Ease Depression Now: How to Alleviate Anxiety and Depression with Your Body.
Recently, I was interviewed for the Body and Psychotherapy Summit. There, I addressed a common concern: How can I ease depression now, in my day-to-day life? Can I learn to relax and release anxiety?
These questions are so important to our overall health. And since many days are spent interacting with others, we want to feel at ease in social situations. The good news is, we can we teach our minds and bodies to relax.
Tapping into the wisdom of the body: How to do it, and why it’s so important.
With Depression, a person’s entire being feels deflated. That’s because depression affects and the body’s physical organism, rather than “just the mind.”
When a sense of deflation has been around for so long, it’s hard to decipher what originally caused it.
So, how do I get to the root cause?
Generally, there are many schools of thought about what causes depression. Nature vs nurture is a familiar and recently debated theory. But if you’re seeking practical ways to dissolve anxiety and ease depression now, you don’t have time for theory. You simply want to…
Teach your body to relax, release anxiety, and feel safe.
Take heart: This is within your reach! To achieve this we can:
- Bring the body into a parasympathetic state of relaxation and safety
- Allow the body to dive into a new, more pleasurable experience
- Create a pattern of good feelings in the body so that healthier neurological pathways are created
When the system finds pleasure or joy, it comes from the depths of where change can happen in a lasting way. Often, creating a beautiful re-Storying via Creative Expression is helpful. However, when you’re suffering, sometimes you need to bypass this step. Provided that your central nervous system is not in a state of shock or freeze, you can. Here’s how:
To get the body ready for an emerging or coming forward, we lay a foundation for improvisation and play. That way, these good feelings can come alive organically through shifts.
These shifts occur while all of our capacities are involved. This is full awareness: somatically, mentally, emotionally, etc.
During this full awareness, a kind of re-patterning occurs.
It happens without a fixed set of tools—there is no agenda. All parts are being given witness. Most importantly, there is no getting stuck in the woes of a debilitating stress story. Rather, the stress unwinds and deconstructs within a creative expression of imagery and cellular, fluid movement.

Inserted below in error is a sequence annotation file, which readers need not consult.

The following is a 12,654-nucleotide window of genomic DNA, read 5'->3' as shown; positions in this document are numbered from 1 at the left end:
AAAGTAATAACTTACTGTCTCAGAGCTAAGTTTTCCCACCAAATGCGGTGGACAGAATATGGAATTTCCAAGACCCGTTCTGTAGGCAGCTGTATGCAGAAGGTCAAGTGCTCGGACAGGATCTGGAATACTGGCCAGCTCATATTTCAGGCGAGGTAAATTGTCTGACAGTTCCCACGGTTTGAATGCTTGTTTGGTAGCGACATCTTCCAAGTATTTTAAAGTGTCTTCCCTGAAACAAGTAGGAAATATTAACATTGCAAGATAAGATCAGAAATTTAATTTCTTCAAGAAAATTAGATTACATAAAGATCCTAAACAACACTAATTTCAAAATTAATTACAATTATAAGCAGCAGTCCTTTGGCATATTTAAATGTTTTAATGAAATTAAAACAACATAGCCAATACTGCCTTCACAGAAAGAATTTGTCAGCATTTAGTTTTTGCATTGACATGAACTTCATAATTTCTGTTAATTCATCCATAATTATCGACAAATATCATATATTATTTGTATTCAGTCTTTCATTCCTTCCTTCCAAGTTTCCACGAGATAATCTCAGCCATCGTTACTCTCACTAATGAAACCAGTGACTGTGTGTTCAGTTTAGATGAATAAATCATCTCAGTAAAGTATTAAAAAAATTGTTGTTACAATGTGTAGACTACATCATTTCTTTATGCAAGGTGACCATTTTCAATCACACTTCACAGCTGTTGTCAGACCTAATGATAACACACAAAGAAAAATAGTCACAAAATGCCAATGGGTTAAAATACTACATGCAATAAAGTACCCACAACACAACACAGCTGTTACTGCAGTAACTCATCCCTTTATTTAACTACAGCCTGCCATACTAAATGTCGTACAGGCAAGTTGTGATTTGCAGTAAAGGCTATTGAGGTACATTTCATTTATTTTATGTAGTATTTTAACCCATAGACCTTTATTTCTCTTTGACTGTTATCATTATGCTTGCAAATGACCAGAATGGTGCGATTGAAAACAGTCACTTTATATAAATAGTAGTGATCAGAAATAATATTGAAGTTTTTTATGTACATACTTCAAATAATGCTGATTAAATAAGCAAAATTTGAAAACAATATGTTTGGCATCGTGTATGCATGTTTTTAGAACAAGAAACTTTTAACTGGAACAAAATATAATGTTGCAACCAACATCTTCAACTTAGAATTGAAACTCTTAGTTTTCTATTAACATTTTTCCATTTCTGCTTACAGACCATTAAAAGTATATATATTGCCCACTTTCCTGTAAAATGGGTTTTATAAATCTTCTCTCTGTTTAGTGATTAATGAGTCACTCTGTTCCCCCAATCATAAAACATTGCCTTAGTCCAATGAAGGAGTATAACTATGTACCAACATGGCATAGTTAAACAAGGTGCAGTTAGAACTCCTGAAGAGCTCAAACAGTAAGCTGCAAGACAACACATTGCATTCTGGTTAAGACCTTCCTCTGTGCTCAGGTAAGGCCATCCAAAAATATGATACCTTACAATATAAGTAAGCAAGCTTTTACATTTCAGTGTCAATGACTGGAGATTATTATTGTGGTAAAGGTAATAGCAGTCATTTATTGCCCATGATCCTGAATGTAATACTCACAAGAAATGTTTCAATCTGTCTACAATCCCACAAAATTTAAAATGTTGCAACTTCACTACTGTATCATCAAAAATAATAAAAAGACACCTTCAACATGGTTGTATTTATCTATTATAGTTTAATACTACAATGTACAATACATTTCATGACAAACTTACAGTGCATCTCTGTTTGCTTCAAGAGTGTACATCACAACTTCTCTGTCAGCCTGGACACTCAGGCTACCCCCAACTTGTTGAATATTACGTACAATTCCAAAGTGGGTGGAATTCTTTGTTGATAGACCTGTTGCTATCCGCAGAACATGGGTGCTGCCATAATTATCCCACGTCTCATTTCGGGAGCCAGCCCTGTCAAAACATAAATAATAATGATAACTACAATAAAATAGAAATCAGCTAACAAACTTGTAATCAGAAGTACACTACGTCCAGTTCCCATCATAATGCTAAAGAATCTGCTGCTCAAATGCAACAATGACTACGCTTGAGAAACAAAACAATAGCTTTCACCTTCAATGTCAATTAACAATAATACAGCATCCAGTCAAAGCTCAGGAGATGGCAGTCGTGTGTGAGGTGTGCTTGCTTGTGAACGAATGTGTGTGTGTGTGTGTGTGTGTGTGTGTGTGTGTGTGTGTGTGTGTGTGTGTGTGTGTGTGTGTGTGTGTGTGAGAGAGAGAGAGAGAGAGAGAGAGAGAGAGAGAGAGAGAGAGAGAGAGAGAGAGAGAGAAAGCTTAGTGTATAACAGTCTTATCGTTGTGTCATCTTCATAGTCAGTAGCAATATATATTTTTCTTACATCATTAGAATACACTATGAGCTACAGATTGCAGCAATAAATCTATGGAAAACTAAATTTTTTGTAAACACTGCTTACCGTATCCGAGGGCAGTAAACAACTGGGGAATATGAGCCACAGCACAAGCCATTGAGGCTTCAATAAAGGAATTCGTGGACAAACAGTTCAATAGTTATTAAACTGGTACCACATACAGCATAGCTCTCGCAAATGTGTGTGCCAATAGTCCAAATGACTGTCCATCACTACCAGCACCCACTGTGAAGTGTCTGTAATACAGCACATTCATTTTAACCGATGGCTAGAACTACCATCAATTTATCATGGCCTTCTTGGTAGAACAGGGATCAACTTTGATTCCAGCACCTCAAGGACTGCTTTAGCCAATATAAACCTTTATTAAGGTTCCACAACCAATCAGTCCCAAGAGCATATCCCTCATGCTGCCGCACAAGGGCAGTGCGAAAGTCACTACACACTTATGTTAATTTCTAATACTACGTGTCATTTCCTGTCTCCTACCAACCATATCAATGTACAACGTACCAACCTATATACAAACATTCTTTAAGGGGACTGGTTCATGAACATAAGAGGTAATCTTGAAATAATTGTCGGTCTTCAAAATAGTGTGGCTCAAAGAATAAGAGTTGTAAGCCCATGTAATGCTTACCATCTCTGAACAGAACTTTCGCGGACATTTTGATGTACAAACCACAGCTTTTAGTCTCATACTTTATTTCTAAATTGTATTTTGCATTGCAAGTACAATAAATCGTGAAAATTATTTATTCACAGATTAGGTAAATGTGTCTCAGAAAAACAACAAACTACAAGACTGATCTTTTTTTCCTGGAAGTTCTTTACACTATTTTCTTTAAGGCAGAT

Another question I answered during the summit interview was this:
In your psychotherapy practice, what exercises do you share with clients?
On the spot, body-based meditation is a big part of how I work—and I both guide and follow these experiential exercises. During these sessions, I read body posture, breath and tissue. I look for discrepancies in language and tone, in relation to what the body and body language appear to be saying.
The body never lies. Sometimes I begin by inviting the client to notice where his/her breath is at that moment. Other times, I ask how much awareness is sensed in their lower body.
I ask because the lower body is often neglected. And yet, that is where sadness or anxiety often resides.
To release and ease depression, sadness, or anxiety, I teach clients how to use tonal vibration. Tonal vibration soothes and warms up the tissue. We call that “dropping” into a more cellular place. Emilie Conrad, the founder of somatic movement, called this “glial cell land”, where the organism is held less hostage to the CNS (central nervous system).
The CNS is where the fight/flight response occurs and too much of it can create patterns of depression or anxiety. One can feel stuck in a pattern of hopelessness and helplessness.
In short, my practice helps clients break through these patterns. I help show them how to tap into the wisdom of their bodies, so they can dissolve their anxiety and ease depression.
For more practical tips on reducing anxiety and stress, read Reduce Stress through Body Meditation.
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